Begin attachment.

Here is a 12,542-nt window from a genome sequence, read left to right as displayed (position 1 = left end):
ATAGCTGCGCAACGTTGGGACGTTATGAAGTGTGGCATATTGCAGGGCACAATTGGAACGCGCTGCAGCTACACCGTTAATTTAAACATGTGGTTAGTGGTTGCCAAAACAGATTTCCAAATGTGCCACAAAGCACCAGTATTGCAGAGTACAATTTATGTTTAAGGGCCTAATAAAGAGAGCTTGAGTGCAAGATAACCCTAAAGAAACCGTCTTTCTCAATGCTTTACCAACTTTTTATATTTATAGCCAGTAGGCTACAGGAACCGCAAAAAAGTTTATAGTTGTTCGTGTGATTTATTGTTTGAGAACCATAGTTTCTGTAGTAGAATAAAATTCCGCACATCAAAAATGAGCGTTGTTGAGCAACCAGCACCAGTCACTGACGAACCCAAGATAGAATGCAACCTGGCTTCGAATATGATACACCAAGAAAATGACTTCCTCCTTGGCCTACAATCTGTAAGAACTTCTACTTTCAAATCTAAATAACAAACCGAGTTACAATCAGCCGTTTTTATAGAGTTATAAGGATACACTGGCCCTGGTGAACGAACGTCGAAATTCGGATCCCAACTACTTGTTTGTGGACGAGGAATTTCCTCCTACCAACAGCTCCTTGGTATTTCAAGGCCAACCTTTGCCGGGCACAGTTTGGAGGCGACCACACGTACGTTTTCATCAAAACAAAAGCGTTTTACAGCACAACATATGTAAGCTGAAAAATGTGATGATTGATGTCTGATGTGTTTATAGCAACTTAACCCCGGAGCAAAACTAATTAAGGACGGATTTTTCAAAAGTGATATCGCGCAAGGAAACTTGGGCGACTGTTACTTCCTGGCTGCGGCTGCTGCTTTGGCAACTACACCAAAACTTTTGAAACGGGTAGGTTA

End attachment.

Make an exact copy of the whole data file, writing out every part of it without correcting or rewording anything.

Here is a 12,542-nt window from a genome sequence, read left to right as displayed (position 1 = left end):
ATAGCTGCGCAACGTTGGGACGTTATGAAGTGTGGCATATTGCAGGGCACAATTGGAACGCGCTGCAGCTACACCGTTAATTTAAACATGTGGTTAGTGGTTGCCAAAACAGATTTCCAAATGTGCCACAAAGCACCAGTATTGCAGAGTACAATTTATGTTTAAGGGCCTAATAAAGAGAGCTTGAGTGCAAGATAACCCTAAAGAAACCGTCTTTCTCAATGCTTTACCAACTTTTTATATTTATAGCCAGTAGGCTACAGGAACCGCAAAAAAGTTTATAGTTGTTCGTGTGATTTATTGTTTGAGAACCATAGTTTCTGTAGTAGAATAAAATTCCGCACATCAAAAATGAGCGTTGTTGAGCAACCAGCACCAGTCACTGACGAACCCAAGATAGAATGCAACCTGGCTTCGAATATGATACACCAAGAAAATGACTTCCTCCTTGGCCTACAATCTGTAAGAACTTCTACTTTCAAATCTAAATAACAAACCGAGTTACAATCAGCCGTTTTTATAGAGTTATAAGGATACACTGGCCCTGGTGAACGAACGTCGAAATTCGGATCCCAACTACTTGTTTGTGGACGAGGAATTTCCTCCTACCAACAGCTCCTTGGTATTTCAAGGCCAACCTTTGCCGGGCACAGTTTGGAGGCGACCACACGTACGTTTTCATCAAAACAAAAGCGTTTTACAGCACAACATATGTAAGCTGAAAAATGTGATGATTGATGTCTGATGTGTTTATAGCAACTTAACCCCGGAGCAAAACTAATTAAGGACGGATTTTTCAAAAGTGATATCGCGCAAGGAAACTTGGGCGACTGTTACTTCCTGGCTGCGGCTGCTGCTTTGGCAACTACACCAAAACTTTTGAAACGGGTAGGTTA